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How to avoid rounding off in binary representation 
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#1
Mar3012, 08:46 PM

P: 110

1. The problem statement, all variables and given/known data
Is the fundtion defined [itex]f:P(\mathbb{N}) \to [0,1][/itex] by [itex] f(X) = 0.a_{1} a_{2} \dots [/itex] in binary representation where [itex] a_{k}=1 [/itex] if [itex]k\in X[/itex] and otherwise [itex]0[/itex] onetoone? (*note: N does not have 0) If not, can you change bit so that the changed funtion becomes onetoone? 2. Relevant equations 3. The attempt at a solution I know this function is surjective if I interpret the decimal expression in binary representation. But then in this case f({1}) = f(Z\{1}) as 0.100000.. = 0.011111111..., therefore not onetoone. (Am I right?) So can I in some way make a function that is onetoone and similar to this one by somehow avoiding the rounding off problem? Could you give me just a hint? Thanks. 


#2
Mar3012, 09:40 PM

P: 1,622




#3
Mar3012, 11:02 PM

P: 110




#4
Mar3112, 10:29 AM

HW Helper
P: 6,187

How to avoid rounding off in binary representation
I haven't completely figured it out, but you can make a distinction between 3 types of sets:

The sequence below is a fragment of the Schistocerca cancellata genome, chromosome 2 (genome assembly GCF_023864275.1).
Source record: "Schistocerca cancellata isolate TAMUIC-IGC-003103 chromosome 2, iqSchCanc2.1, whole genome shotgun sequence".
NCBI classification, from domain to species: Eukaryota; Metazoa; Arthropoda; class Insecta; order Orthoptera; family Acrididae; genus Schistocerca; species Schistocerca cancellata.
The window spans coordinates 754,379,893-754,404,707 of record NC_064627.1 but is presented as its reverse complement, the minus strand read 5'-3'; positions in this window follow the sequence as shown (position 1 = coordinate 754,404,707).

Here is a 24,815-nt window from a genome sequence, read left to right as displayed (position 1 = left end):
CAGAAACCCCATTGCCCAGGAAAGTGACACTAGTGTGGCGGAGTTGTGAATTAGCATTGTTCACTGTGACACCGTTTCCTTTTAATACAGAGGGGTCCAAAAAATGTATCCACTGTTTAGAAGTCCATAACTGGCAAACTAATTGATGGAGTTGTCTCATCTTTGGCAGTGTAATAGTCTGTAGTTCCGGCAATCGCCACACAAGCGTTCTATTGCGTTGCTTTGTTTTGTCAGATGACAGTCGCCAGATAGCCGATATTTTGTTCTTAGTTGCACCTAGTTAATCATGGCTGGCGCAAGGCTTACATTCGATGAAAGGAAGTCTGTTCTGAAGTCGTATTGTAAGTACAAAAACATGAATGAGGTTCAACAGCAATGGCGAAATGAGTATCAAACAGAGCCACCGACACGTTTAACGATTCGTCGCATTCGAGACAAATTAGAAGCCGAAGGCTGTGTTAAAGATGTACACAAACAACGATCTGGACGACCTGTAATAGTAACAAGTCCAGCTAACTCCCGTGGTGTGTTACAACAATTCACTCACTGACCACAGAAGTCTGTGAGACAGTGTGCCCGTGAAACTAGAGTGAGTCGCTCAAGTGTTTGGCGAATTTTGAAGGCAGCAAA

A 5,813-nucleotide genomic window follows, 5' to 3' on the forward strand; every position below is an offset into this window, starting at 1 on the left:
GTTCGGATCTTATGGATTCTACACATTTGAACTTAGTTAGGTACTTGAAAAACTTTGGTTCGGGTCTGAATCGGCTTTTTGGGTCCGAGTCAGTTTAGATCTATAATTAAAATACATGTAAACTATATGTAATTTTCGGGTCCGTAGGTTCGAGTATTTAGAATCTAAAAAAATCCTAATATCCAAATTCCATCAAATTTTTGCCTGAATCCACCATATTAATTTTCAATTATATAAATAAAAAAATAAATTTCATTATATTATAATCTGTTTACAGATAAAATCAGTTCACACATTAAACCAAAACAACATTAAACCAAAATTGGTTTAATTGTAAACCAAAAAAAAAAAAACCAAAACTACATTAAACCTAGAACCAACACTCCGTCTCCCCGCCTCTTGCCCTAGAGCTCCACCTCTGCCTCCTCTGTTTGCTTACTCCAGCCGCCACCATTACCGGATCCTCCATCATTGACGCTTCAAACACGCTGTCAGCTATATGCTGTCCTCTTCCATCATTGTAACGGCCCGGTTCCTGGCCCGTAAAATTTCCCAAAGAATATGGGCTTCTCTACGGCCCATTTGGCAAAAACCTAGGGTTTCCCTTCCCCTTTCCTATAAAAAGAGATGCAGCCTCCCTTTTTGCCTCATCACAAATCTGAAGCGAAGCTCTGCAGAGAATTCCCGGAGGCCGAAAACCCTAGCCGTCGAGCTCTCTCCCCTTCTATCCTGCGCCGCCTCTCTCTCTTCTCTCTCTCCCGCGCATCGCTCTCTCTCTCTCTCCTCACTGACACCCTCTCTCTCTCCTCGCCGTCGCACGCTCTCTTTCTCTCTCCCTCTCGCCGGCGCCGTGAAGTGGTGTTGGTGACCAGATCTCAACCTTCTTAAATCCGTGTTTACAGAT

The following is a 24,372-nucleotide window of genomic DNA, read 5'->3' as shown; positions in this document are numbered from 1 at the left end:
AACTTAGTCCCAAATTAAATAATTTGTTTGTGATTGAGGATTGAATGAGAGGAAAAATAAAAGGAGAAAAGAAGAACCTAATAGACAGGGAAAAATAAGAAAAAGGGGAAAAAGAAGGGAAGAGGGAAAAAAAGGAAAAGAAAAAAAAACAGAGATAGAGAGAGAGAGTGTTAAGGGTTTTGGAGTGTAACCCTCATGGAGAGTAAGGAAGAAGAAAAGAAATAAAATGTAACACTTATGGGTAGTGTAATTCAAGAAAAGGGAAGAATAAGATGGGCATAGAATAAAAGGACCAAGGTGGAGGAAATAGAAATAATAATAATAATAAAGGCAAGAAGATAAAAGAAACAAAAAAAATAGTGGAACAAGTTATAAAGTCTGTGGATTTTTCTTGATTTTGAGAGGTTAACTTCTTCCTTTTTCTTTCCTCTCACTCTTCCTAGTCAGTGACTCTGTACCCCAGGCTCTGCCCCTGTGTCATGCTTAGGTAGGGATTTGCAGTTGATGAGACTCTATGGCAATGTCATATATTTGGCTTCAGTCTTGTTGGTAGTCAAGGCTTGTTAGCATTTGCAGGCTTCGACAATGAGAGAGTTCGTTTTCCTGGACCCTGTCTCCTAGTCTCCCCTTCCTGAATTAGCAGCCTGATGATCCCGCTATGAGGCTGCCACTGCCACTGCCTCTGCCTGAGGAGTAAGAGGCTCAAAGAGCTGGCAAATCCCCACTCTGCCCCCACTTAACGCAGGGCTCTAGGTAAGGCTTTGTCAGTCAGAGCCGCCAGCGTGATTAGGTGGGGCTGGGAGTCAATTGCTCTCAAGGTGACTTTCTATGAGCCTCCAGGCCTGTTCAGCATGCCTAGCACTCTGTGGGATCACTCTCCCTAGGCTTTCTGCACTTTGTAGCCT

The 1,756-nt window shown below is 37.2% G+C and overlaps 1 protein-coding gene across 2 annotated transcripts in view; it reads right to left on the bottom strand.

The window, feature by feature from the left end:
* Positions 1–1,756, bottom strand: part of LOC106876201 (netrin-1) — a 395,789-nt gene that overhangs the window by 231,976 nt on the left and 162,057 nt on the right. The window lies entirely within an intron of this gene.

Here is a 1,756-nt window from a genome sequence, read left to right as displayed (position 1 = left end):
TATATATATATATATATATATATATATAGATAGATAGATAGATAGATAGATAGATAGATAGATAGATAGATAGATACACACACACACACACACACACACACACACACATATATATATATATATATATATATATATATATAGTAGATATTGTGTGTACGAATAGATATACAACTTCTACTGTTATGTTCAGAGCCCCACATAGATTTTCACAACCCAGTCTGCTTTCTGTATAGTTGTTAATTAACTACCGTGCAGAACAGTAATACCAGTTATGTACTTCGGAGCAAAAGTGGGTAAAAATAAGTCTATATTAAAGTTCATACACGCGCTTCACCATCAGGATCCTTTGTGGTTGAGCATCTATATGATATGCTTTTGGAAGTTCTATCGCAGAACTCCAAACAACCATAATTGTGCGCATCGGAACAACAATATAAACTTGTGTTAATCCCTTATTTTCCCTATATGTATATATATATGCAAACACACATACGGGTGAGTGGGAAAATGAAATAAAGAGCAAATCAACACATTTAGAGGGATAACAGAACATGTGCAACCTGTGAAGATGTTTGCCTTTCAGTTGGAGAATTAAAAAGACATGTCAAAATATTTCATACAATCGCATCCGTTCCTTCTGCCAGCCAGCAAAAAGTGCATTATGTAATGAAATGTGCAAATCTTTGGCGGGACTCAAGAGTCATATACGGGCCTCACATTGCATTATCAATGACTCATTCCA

1. Sets X with a finite number of elements. Let's call them "0tail". 2. Sets X that contain all elements of ##\mathbb{N}_{>n}## for some number n. Let's call them "1tail". 3. Sets X that belong neither to sets of type 1 nor to sets of type 2. Let's call them "notail". Now we can for instance take your binary representation, but divide all 0tailers by 2. And divide all 1tailers by 2 and subtract from 1. That way, you'd have a bijection of ##\mathcal{P}(\mathbb{N})## to ##[0,1)##. EDIT: edited the 1tail operation. 


#5
Mar3112, 10:37 AM

P: 1,622

I have not checked if I Like Serena's solution works, but another (similar) way of doing this is to expand the codomain to be [0,1] and all real numbers in [1,2] with which have tails consisting completely of 1s. Then you just map the problematic elements into your expanded codomain.



#6
Mar3112, 11:08 AM

P: 110




#7
Mar3112, 11:56 AM

P: 1,622

Edit: It is also worthwhile to check if you can use I Like Serena's solution. His/her posts are very good. 


#8
Mar3112, 09:19 PM

P: 110

I think it's quite enough. Thanks guys.



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